-- According to the 2019 Home Affordability Report, on a nationwide basis, it takes 14 years to save for a 20 percent down payment on a median price home for those earning the median income. In San Diego, it takes 31 years. The least affordable cities with rankings of 30 years or longer include Boston (30 years), San Jose and San Diego (31 years), Miami and Manhattan (36 years), Honolulu and San Francisco (40 years) and Los Angeles (43 years).

-- According to Zumper, an online rental company, San Diego was the 11th most expensive U.S. city for renters in June, with a typical one-bedroom apartment going for $1,710 per month. The monthly payment figure for June was actually 7.7 percent lower than the same month a year ago.

-- According to Qualify of Life Dashboard, a research company, the quality of life in San Diego is improving in six areas, but declining in four. The six areas of improvement include air quality, electricity use, electric vehicles, employment, entrepreneurship and renewable energy. The four areas of decline include housing, traffic congestion, waste and water use.

-- First American Financial Corp.’s national mortgage loan application defect index declined for the first time in eight months in April. The report still found the defect index was up by 11 percent year-over-year, however, indicating there is plenty of room for improvement. In contrast to the national statistics, San Diego saw its mortgage defects decline by 4.3 percent in a year-over-year comparison.

-- San Diego County’s unemployment rate fell to 2.8 percent in May, matching the county’s lowest unemployment rate for any month since at least June 2017, according to the California Employment Development Dept. The county’s unemployment rate fell two-tenths of a percent month-over-month, from a seasonally adjusted 3 percent in April to 2.8 percent last month. At this time last year, the county’s unemployment rate also fell to 2.8 percent before spiking above 3.5 percent in June.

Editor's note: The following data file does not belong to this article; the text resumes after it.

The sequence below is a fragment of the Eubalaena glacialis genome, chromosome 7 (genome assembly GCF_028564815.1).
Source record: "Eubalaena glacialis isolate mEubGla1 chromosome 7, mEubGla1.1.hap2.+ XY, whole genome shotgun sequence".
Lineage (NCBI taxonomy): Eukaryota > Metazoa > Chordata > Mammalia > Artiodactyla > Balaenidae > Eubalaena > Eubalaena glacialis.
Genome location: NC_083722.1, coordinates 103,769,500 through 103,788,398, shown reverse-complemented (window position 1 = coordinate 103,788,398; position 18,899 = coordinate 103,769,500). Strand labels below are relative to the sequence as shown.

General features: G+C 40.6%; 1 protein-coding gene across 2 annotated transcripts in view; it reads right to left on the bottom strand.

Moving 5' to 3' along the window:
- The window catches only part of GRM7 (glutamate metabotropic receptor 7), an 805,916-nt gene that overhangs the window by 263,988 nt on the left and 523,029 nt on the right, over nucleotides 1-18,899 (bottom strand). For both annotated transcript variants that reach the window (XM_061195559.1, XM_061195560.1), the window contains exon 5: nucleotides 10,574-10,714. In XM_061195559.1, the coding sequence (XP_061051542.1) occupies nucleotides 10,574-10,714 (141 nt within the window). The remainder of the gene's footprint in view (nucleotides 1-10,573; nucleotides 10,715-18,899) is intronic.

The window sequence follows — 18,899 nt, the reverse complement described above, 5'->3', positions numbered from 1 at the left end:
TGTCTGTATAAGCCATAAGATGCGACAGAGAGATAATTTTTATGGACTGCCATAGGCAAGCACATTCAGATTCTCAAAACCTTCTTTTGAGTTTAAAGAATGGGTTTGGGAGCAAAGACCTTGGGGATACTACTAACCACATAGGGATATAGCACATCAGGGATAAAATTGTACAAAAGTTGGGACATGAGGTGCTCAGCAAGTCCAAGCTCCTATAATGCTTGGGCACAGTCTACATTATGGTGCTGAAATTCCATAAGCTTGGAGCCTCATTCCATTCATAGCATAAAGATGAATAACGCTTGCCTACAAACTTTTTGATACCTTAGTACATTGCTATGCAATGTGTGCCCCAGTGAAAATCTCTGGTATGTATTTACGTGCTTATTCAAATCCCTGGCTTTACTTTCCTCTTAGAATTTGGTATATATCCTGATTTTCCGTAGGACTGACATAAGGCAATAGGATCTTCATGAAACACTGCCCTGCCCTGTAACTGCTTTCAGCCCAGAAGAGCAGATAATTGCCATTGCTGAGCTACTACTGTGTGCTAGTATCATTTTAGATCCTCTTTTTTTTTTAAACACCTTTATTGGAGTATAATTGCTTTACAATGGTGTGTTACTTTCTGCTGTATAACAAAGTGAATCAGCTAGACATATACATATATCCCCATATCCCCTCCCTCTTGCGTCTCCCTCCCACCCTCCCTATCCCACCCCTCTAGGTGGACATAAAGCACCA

Topics: Market Information, Industry

Home Sales in California Fall to Lowest Level in Over 10 years, says C.A.R.

Posted by Rick Griffin on Feb 22, 2019 2:23:31 PM
Chart for 411 - Feb 22 (1)

California home sales fell to the lowest level in more than 10 years in January 2019, according to the latest housing market report for home sales and prices from the California Association of REALTORS® (C.A.R). Housing demand in the state remained subdued for the ninth consecutive month in January as economic and market uncertainties sent home sales to their lowest level since April 2008, said C.A.R.

Existing, single-family home sales statewide totaled 357,730 in January on a seasonally adjusted annualized rate, down 3.9 percent from the revised 372,260 in December and down 12.6 percent from January 2018 of 409,520. January marked the ninth consecutive month of decline and the sixth month in a row that sales were below 400,000, dipping to the lowest level since April 2008.

Sales in San Diego in January 2019 were down 17 percent from December and 10 percent lower from January 2018, according to C.A.R.

Closed escrow sales of existing, single-family detached homes in California totaled a seasonally adjusted annualized rate of 357,730 units in January, according to information collected by C.A.R. from more than 90 local REALTOR® associations and MLSs statewide. The statewide annualized sales figure represents what would be the total number of homes sold during 2019 if sales maintained the January pace throughout the year. It is adjusted to account for seasonal factors that typically influence home sales.